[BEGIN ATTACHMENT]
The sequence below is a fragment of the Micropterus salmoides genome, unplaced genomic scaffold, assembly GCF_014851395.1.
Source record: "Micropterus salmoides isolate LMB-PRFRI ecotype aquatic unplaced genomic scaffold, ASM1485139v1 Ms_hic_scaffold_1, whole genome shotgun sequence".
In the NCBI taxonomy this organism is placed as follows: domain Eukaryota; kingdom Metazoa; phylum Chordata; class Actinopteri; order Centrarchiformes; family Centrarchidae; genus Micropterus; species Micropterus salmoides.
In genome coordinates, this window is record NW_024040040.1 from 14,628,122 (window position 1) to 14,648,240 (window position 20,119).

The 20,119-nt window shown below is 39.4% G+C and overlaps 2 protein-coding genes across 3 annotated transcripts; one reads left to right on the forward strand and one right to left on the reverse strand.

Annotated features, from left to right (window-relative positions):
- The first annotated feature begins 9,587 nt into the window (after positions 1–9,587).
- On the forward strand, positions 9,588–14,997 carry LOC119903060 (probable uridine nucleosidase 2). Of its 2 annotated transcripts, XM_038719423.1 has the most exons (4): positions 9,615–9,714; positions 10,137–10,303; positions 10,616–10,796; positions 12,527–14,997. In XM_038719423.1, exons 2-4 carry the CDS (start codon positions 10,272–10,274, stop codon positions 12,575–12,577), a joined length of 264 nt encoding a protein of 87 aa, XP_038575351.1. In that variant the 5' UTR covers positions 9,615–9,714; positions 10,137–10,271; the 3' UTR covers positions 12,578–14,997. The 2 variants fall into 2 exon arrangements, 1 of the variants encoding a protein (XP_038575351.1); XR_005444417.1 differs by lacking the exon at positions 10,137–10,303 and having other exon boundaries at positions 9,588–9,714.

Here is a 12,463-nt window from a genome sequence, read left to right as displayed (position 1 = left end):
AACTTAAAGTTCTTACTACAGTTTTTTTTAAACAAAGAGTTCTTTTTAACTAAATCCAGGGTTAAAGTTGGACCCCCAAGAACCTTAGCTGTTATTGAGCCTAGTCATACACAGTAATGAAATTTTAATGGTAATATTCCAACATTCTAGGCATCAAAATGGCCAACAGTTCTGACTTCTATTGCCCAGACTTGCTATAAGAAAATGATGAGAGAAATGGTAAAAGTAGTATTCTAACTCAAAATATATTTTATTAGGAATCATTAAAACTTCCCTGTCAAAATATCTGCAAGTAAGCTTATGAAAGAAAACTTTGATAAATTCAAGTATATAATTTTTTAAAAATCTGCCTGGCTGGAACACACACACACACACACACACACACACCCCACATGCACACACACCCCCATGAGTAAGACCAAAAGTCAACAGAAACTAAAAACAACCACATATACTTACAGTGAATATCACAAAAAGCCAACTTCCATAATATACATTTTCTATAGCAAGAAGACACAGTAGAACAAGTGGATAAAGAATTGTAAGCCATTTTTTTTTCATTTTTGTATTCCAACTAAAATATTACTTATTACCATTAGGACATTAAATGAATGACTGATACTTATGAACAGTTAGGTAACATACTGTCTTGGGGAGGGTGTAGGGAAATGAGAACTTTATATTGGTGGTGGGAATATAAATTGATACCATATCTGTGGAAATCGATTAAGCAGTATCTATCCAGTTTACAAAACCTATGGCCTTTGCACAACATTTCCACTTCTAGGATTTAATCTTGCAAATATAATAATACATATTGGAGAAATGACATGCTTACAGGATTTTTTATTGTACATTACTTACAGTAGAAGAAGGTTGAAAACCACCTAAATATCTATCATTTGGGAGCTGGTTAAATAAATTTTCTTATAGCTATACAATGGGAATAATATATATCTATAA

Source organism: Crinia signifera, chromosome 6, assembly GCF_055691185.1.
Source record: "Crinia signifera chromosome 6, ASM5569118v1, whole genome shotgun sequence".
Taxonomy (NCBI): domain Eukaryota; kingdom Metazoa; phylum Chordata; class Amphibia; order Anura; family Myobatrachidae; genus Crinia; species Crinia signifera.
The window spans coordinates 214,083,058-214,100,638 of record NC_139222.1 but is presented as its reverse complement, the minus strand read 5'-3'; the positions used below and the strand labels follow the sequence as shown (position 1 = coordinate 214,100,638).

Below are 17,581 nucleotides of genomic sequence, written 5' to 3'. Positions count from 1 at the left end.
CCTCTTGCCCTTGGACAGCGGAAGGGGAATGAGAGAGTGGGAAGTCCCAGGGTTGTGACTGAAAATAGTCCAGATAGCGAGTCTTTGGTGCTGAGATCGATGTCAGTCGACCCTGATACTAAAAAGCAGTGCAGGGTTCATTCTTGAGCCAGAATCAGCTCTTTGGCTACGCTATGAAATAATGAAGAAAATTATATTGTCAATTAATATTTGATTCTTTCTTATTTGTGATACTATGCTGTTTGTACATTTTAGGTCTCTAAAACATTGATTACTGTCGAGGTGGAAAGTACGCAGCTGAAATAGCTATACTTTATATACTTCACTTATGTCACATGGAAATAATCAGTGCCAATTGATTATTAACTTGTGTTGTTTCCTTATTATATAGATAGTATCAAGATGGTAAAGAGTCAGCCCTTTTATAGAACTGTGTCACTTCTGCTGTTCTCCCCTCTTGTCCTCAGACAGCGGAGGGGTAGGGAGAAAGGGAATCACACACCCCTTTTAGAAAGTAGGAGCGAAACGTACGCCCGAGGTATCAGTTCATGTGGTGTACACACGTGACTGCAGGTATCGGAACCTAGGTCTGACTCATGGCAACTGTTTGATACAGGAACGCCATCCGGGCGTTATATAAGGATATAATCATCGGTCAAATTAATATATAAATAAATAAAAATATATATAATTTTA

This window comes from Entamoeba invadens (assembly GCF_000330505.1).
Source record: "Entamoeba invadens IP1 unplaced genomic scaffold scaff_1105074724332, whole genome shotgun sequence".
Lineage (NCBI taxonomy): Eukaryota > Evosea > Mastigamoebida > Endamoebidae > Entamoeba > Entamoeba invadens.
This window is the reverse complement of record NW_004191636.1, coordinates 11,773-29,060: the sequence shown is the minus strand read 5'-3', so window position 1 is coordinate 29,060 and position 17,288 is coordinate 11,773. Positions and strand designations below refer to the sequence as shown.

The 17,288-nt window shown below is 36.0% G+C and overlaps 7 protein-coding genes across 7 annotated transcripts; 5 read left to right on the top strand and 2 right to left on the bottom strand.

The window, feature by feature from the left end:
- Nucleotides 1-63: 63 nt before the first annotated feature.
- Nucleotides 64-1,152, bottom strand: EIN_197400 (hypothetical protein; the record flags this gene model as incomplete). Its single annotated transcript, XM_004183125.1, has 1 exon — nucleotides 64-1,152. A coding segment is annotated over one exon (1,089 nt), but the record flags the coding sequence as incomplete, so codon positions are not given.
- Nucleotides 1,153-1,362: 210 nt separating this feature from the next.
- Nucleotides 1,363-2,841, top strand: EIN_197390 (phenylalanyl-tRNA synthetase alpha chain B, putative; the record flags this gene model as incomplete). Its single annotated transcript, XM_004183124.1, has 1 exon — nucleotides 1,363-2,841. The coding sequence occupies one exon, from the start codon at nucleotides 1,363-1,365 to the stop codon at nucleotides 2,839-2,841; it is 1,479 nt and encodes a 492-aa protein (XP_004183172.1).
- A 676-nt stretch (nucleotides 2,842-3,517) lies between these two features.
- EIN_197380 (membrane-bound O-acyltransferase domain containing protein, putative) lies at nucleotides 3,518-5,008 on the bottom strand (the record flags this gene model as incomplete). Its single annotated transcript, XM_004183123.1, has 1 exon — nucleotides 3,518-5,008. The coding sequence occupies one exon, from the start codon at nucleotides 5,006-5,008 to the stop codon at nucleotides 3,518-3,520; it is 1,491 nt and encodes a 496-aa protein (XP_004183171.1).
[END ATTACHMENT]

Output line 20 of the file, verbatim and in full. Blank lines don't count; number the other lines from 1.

This window is the reverse complement of record NW_004191636.1, coordinates 11,773-29,060: the sequence shown is the minus strand read 5'-3', so window position 1 is coordinate 29,060 and position 17,288 is coordinate 11,773. Positions and strand designations below refer to the sequence as shown.